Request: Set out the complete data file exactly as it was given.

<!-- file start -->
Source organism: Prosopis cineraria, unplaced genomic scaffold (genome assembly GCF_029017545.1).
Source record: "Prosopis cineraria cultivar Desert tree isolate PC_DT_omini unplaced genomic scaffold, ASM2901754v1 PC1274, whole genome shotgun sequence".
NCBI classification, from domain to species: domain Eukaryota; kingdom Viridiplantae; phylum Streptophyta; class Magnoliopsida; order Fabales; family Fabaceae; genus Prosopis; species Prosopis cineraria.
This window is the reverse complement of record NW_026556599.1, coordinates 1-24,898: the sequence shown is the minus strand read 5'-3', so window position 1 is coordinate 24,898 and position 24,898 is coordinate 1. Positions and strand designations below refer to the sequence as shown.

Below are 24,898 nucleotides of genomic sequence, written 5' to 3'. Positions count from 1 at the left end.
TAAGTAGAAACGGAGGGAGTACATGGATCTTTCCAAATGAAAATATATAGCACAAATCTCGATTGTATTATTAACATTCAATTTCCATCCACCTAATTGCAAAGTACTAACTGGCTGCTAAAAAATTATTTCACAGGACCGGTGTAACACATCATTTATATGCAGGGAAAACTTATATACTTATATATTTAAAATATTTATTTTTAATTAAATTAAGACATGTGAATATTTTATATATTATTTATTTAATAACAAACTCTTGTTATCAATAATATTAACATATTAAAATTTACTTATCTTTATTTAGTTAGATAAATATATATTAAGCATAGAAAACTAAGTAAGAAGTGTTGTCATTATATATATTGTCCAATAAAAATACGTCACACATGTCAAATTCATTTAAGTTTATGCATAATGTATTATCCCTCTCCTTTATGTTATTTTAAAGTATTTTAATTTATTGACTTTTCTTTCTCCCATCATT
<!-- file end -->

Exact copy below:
Source organism: Prosopis cineraria, unplaced genomic scaffold (genome assembly GCF_029017545.1).
Source record: "Prosopis cineraria cultivar Desert tree isolate PC_DT_omini unplaced genomic scaffold, ASM2901754v1 PC1274, whole genome shotgun sequence".
NCBI classification, from domain to species: domain Eukaryota; kingdom Viridiplantae; phylum Streptophyta; class Magnoliopsida; order Fabales; family Fabaceae; genus Prosopis; species Prosopis cineraria.
This window is the reverse complement of record NW_026556599.1, coordinates 1-24,898: the sequence shown is the minus strand read 5'-3', so window position 1 is coordinate 24,898 and position 24,898 is coordinate 1. Positions and strand designations below refer to the sequence as shown.

Below are 24,898 nucleotides of genomic sequence, written 5' to 3'. Positions count from 1 at the left end.
TAAGTAGAAACGGAGGGAGTACATGGATCTTTCCAAATGAAAATATATAGCACAAATCTCGATTGTATTATTAACATTCAATTTCCATCCACCTAATTGCAAAGTACTAACTGGCTGCTAAAAAATTATTTCACAGGACCGGTGTAACACATCATTTATATGCAGGGAAAACTTATATACTTATATATTTAAAATATTTATTTTTAATTAAATTAAGACATGTGAATATTTTATATATTATTTATTTAATAACAAACTCTTGTTATCAATAATATTAACATATTAAAATTTACTTATCTTTATTTAGTTAGATAAATATATATTAAGCATAGAAAACTAAGTAAGAAGTGTTGTCATTATATATATTGTCCAATAAAAATACGTCACACATGTCAAATTCATTTAAGTTTATGCATAATGTATTATCCCTCTCCTTTATGTTATTTTAAAGTATTTTAATTTATTGACTTTTCTTTCTCCCATCATT